Just not what I would describe as a successful experiment; more a failed gimmick. "George"'s androgyny and Francesco's response to it probably sounded good in 2010 or so, as the book was being planned, but it comes across as queer-baiting in 2020. Also, connections reaching through time is a trope well-established (which, to be fair, wasn't anywhere near as much the case in 2014) and thus in need of something *not* negative to distinguish it from the mass of others like it. ( )
  richardderus | Mar 10, 2021 |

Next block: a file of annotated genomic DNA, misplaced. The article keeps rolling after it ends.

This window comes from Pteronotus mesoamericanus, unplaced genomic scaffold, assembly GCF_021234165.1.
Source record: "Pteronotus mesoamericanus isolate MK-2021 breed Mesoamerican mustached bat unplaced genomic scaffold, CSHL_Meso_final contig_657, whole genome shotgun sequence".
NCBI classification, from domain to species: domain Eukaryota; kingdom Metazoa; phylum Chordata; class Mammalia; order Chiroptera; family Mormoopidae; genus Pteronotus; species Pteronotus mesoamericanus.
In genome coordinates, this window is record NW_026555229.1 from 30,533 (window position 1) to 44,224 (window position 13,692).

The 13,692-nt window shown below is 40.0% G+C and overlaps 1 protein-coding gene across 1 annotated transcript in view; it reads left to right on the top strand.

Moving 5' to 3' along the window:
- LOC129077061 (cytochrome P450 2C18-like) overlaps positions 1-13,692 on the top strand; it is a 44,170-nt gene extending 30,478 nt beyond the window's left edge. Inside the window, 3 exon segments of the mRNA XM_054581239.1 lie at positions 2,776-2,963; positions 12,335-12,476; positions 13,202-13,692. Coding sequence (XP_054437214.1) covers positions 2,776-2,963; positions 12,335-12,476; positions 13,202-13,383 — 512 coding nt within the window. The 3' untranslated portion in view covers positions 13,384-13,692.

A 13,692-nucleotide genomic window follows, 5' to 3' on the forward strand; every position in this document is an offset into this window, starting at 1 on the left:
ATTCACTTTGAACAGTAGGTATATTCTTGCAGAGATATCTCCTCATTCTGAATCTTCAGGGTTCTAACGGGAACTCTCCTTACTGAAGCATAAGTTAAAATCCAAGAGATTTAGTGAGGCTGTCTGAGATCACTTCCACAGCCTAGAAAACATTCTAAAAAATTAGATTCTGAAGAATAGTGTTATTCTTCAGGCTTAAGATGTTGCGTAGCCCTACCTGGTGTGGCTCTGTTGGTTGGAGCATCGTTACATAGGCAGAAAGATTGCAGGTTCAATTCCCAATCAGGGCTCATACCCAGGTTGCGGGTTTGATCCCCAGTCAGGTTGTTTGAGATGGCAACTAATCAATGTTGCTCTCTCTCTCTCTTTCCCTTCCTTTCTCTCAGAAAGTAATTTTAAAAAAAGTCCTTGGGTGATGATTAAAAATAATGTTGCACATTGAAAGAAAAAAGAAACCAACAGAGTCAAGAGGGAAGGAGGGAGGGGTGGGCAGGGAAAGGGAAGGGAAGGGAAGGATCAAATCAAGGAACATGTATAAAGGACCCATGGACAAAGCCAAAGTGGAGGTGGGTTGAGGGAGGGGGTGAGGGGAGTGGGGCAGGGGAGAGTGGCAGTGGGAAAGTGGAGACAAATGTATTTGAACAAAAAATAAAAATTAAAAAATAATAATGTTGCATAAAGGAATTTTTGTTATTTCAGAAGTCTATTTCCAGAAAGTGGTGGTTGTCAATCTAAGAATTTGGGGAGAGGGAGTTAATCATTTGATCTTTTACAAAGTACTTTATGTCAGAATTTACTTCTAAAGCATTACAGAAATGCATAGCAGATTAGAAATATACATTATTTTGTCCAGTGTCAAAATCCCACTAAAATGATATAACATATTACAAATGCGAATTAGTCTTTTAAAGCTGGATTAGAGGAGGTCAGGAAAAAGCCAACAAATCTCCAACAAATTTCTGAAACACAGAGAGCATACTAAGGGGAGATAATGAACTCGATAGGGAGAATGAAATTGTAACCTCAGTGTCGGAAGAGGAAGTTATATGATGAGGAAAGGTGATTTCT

Masterfully written, this book is pure fluidity of time, place, gender (i.e. how to be "both"). "...beauty in its most completeness is never found in a single body but is something shared instead between more than one body." (90) If you liked Life After Life, you will enjoy the non-linear nature of this story, but it takes some work. The first half, Eyes - Camera, is told in flashback and re-incarnation (?) by the painter Franceso(a) della Cosso during the Renaissance of both the time period in Italy and his/her fresco work but also observations and musings about a young girl in contemporary time that (s)he is observing as a spirit or re-incarnation in the form of a seed/leaf.(?) Obviously this part is a little unclear, and is meant to be -- the narrator is sifting through 500 years of memory and also trying to make sense of modern-day conventions and inventions. The second half, Camera - Eyes is what makes the book so enjoyable. George (ia) is a teen girl in Cambridge who has lost her mother to a sudden death in the previous year. She is trying to make sense of the loss and her life in addition to looking after a younger brother, Henry and her failing father. Part of her grief therapy is photography and she creates a wall of images of her mother (a sort of modern-day fresco) with the help of a friend. Her mother was a well-known activist and created many famous "subverts" that went viral in cyberspace -- George has her intelligence and artistic temperament. On a trip before her death, her mother took George and Henry to see the frescoes of della Cosso after reading about their subversive undertones ((s)he thought (s)he was underpaid for the work and put many hidden meanings in the paintings.) That is what joins the 2 narratives, in addition to some clever word play, parallelism and similarities. For example George observes the Italian countryside: "Things change in a moment here, light to dark, dark to light, and although it is so stony it is somehow also bright green and red and yellow too. " Regarding the frescoes (although it pertains to the photographs too), Francesco (a) notes "the thing that happens when the the life of the picture itself steps beyond the frame....it does 2 opposing things at once: the one is it lets the world be seen and understood. The other is, it unchains the eyes and the lives of those who see it and gives them a moment of freedom, from its world and from their world both." And one concept from the past portion of the book comes from the narrator's mother (also dead prematurely): "We need both luck and justice to get to live the life we're meant for..." (131) She illustrates the lesson with the example of seeds and where they fall and if they grow. All these dualities and threads of themes are carefully pieced together into a cohesive whole that examines the nature of art, love, and time. ( )